The title sounded crazy even to me when I first wrote it. Imagine having the resources to contend with Manchester United and alike for just about every highly rated Spanish or Italian superstar. Or maybe planning the construction of super high-tech stadium and naming it “Dixie”.
After all just look at all those success stories we see like Chelsea with Abramovich, Manchester City with Sheikh Mansour and the aforementioned Manchester United with Malcolm Glazer all of which we will take a closer look at later. However paraphrasing Newton’s laws of motion about force having an equal but opposite reaction its worth remembering that not every football takeover is a success story. Let us consider what a brilliant job has been done by the likes of Bernie Ecclestone for QPR, Munto Finance offering a moments false hope to Notts County and worse still is the litany of “super rich” owners that have left poor old Pompey languishing in the lower tiers of English football.
I don’t claim to be an expert on either football finance or football in general, my views are that of both a supporter and lifelong fan. This means of course that I am bias in my opinion when I talk about the club I love and cherish but I am of the opinion that I do not want our club to fall into the hand of a random billionaire and I believe that may other Evertonians feel the same. Why? You may well ask and you’d be right to do so.
Most of us are familiar with the concept of risk and reward (especially those amongst us who have paid for William Hills holidays with our pre match betting ritual) or in other words “what am I prepared to sacrifice if it all goes wrong “. For me the risk of losing our long tradition of being the “Peoples Club” is one I would not willingly take without a great deal of due diligence. Even then the mechanism by which we evaluate an individual’s credibility or worthiness to take ownership of a football club is flawed. You may well have the money and the proven business track record but unless a potential suitor applies good business sense to his/her investment and avoids suddenly thinking they know how to pick a team or appoint a manager then the result could be catastrophic failure.
I said we’d go back to the so-called successful stories of Manchester United/City and Chelsea. True enough they have more cups, medals and titles than I could possibly be bothered to research. They have more commercial leverage than is decent and will no doubt be contending for the top spot for some time to come. Just to rub it in a bit more I doubt they will take the slightest bit of notice of Michel Platini’s Financial Fair Play (FFP) project if it ever gets off the ground. So what’s my point…?
My point is what have they sacrificed for their success? We saw the reaction to the change in the Everton crest recently and speaking as a professional marketer nobody at the club would have forecast such a backlash. The loss of “Nil Satis Nisi Optimum” or “nothing but the best is good enough” caused outrage at so many levels because for many Evertonians it sums up our entire philosophy and that philosophy has to be protected if not by the club then by the fans. I wonder just how “in touch” United fans really feel with their club. For all their great wealth they have debts of £307m and it’s no wonder it’s a source of anger among fans since the Glazer family bought United.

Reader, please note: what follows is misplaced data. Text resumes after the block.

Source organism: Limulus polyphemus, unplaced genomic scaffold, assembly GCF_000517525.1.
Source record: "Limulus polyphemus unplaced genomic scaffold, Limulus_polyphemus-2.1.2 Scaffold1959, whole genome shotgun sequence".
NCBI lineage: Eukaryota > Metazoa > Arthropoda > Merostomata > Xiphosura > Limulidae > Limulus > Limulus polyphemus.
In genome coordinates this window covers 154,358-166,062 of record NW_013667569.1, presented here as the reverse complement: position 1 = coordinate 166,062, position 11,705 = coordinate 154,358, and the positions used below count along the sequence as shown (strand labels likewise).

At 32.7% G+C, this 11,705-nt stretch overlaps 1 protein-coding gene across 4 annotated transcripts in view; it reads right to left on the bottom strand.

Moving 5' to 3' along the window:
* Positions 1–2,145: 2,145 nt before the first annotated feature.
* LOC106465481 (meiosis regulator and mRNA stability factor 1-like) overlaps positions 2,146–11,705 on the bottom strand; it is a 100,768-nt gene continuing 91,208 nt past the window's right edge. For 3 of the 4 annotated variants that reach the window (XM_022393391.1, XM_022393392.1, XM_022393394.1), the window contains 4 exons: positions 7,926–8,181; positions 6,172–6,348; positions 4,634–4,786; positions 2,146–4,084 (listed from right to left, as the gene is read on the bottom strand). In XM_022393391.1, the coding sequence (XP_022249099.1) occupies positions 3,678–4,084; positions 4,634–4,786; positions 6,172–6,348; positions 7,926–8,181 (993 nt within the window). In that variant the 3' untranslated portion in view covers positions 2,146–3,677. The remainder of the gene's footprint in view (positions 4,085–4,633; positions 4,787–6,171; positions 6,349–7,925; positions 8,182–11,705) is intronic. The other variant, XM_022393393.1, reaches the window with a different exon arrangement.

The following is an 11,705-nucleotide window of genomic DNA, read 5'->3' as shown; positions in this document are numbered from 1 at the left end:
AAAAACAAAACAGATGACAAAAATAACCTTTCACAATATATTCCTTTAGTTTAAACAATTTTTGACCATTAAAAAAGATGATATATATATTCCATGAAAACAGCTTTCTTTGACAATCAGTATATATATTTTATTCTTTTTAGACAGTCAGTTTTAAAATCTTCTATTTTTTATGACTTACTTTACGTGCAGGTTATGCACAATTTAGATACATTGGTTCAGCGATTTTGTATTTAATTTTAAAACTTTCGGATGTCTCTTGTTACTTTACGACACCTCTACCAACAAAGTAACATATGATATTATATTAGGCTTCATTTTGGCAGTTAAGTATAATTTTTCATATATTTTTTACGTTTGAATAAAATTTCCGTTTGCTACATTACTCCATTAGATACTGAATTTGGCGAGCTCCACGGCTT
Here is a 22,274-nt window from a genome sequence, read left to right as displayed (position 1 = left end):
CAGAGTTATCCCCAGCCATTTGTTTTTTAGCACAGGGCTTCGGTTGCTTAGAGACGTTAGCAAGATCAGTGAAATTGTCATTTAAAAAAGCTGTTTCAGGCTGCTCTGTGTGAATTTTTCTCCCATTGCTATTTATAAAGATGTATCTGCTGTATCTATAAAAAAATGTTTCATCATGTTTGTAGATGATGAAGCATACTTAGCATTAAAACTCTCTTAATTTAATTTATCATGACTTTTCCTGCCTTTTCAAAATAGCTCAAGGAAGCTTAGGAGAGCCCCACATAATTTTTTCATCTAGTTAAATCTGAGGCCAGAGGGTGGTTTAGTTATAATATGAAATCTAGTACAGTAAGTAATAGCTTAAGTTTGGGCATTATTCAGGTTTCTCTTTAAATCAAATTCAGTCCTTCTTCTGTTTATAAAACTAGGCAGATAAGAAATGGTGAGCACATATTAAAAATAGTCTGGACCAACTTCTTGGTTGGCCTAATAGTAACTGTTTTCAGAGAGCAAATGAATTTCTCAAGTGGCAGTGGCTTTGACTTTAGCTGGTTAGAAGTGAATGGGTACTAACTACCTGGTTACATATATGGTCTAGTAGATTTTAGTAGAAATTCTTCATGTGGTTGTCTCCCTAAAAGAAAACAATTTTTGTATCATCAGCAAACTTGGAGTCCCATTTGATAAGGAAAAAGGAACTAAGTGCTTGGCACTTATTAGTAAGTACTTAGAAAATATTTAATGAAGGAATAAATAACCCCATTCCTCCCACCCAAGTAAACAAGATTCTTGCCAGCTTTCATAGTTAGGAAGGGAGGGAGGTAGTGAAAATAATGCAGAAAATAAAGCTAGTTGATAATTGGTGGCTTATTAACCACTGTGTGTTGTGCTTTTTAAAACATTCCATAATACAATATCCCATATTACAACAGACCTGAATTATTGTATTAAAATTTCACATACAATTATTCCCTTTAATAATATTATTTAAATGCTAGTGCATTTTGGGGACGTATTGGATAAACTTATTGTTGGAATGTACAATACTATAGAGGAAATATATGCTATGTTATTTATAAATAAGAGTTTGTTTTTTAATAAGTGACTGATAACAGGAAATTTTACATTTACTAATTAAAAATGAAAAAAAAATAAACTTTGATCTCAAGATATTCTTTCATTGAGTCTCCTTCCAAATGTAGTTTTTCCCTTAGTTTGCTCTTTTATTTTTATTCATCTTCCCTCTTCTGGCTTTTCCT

“Actually, far from being a majority in favour (of The Glaziers) can there be any single Manchester United fan anywhere on the planet who believes that was good for our club?” The Manchester United Supporter Trust
The Chelsea and City story is somewhat different, both fall foul of FFP, with both teams having completely unsustainable wage bills, both have tinkering owners or player discord filling the back pages of the papers. I wonder just how many of their fans would remain should Abramovich or Sheikh Mansour decide to lose interest?
I want us to sign great players but I also want room for our own developed talent like Barkley. I would have hated to see players like Osman or Hibbert passed over for an import. They may not be the most charismatic of players but they carry with them our heart and our passion. Our academy is arguably our greatest asset and represents real hope for the future of the football club and keeping a place for graduating players is essential, something that a rich oil Sheik just wouldn’t have the patience for. We want a manager who understands the game and is given freedom to explore his vision without owner interference. We want to wake up each morning and find our club recognisable and familiar. If that means we get success through hard work and perseverance and not by selling our soul then so be it. After all, despite John W. Henry’s millions we still finished last season above that team in Red.
I am not opposed to investment and I know that the current chairman has probably scoured the Globe looking for a rich Evertonian, maybe he met a few when in the US recently. Unfortunately genuine investment is rare. Finding an altruistic investor would be the Holy Grail but I’m sure there is a compromise. Like most I have no answers, just opinions and more importantly an emotional connection to the club that I have always supported. Now at the age of fifty I guess I’m even more reticent about change. I do know however that whatever the future holds for the club, I do want it to remain a football club that is truly an expression of the people who support it and not a manufactured concession or franchise outlet for some anonymous business.
If you are reading this you are likely to be an Evertonian and if you are and you have a spare billion under your mattress do the decent thing would you.
Just a Fan